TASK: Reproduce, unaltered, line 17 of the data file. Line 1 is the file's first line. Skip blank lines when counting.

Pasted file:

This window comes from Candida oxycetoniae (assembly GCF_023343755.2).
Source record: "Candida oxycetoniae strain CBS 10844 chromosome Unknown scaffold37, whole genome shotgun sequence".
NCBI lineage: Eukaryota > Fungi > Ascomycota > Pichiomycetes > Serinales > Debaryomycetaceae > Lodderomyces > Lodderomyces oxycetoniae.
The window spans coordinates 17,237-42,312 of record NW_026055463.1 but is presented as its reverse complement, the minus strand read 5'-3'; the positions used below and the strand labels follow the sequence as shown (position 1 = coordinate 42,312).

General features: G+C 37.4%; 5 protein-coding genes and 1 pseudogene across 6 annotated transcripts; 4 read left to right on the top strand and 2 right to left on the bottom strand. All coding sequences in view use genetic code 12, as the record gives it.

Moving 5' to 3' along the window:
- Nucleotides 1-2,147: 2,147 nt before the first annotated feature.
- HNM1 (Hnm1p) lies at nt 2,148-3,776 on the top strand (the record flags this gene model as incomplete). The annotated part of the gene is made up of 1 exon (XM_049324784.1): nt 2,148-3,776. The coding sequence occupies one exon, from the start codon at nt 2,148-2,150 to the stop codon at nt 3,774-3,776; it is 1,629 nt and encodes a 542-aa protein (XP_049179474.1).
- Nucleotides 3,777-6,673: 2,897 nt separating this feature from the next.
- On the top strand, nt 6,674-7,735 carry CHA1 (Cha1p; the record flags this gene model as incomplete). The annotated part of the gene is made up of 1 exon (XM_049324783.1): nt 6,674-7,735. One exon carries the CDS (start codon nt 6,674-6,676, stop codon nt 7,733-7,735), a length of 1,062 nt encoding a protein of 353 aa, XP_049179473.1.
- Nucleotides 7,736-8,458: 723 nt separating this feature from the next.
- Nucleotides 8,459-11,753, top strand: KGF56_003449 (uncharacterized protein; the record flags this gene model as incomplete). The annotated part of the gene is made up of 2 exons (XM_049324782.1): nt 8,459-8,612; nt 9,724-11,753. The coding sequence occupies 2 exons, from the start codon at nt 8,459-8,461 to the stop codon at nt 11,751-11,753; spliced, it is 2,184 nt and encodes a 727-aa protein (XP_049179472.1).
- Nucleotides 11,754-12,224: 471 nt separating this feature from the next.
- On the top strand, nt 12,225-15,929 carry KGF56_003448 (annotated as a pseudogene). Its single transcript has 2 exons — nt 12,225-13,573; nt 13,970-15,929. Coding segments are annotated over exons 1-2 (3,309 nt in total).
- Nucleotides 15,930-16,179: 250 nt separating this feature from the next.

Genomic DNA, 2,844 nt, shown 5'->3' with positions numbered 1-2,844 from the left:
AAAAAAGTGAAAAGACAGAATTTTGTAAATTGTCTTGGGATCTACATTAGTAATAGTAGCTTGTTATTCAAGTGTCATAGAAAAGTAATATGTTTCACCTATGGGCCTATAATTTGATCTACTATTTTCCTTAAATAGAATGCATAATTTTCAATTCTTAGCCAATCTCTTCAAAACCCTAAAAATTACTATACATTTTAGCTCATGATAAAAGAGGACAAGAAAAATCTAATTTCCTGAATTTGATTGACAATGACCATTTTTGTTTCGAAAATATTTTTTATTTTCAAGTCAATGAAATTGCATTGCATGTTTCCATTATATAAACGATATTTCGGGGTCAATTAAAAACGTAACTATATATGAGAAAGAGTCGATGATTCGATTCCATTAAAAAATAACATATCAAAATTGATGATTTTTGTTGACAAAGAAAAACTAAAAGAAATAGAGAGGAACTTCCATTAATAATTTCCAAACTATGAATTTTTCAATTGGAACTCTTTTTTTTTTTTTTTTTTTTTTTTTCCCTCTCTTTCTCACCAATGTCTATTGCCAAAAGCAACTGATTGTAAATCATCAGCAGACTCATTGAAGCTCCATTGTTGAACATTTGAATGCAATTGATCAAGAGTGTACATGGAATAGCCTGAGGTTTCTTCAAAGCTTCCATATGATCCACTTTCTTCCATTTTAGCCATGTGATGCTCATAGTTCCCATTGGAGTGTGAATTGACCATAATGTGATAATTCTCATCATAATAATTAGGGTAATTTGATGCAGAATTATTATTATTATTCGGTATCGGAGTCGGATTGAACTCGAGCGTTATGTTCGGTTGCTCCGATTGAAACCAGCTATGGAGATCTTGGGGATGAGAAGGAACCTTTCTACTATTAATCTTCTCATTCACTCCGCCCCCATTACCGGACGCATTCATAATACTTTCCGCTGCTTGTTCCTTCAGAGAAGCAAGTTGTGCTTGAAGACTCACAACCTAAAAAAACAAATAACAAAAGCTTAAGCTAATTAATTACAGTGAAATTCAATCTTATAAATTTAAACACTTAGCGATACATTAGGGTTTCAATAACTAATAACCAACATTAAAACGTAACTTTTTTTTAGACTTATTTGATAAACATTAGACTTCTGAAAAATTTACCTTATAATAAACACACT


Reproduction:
AAAAAAGTGAAAAGACAGAATTTTGTAAATTGTCTTGGGATCTACATTAGTAATAGTAGCTTGTTATTCAAGTGTCATAGAAAAGTAATATGTTTCACCTATGGGCCTATAATTTGATCTACTATTTTCCTTAAATAGAATGCATAATTTTCAATTCTTAGCCAATCTCTTCAAAACCCTAAAAATTACTATACATTTTAGCTCATGATAAAAGAGGACAAGAAAAATCTAATTTCCTGAATTTGATTGACAATGACCATTTTTGTTTCGAAAATATTTTTTATTTTCAAGTCAATGAAATTGCATTGCATGTTTCCATTATATAAACGATATTTCGGGGTCAATTAAAAACGTAACTATATATGAGAAAGAGTCGATGATTCGATTCCATTAAAAAATAACATATCAAAATTGATGATTTTTGTTGACAAAGAAAAACTAAAAGAAATAGAGAGGAACTTCCATTAATAATTTCCAAACTATGAATTTTTCAATTGGAACTCTTTTTTTTTTTTTTTTTTTTTTTTTCCCTCTCTTTCTCACCAATGTCTATTGCCAAAAGCAACTGATTGTAAATCATCAGCAGACTCATTGAAGCTCCATTGTTGAACATTTGAATGCAATTGATCAAGAGTGTACATGGAATAGCCTGAGGTTTCTTCAAAGCTTCCATATGATCCACTTTCTTCCATTTTAGCCATGTGATGCTCATAGTTCCCATTGGAGTGTGAATTGACCATAATGTGATAATTCTCATCATAATAATTAGGGTAATTTGATGCAGAATTATTATTATTATTCGGTATCGGAGTCGGATTGAACTCGAGCGTTATGTTCGGTTGCTCCGATTGAAACCAGCTATGGAGATCTTGGGGATGAGAAGGAACCTTTCTACTATTAATCTTCTCATTCACTCCGCCCCCATTACCGGACGCATTCATAATACTTTCCGCTGCTTGTTCCTTCAGAGAAGCAAGTTGTGCTTGAAGACTCACAACCTAAAAAAACAAATAACAAAAGCTTAAGCTAATTAATTACAGTGAAATTCAATCTTATAAATTTAAACACTTAGCGATACATTAGGGTTTCAATAACTAATAACCAACATTAAAACGTAACTTTTTTTTAGACTTATTTGATAAACATTAGACTTCTGAAAAATTTACCTTATAATAAACACACT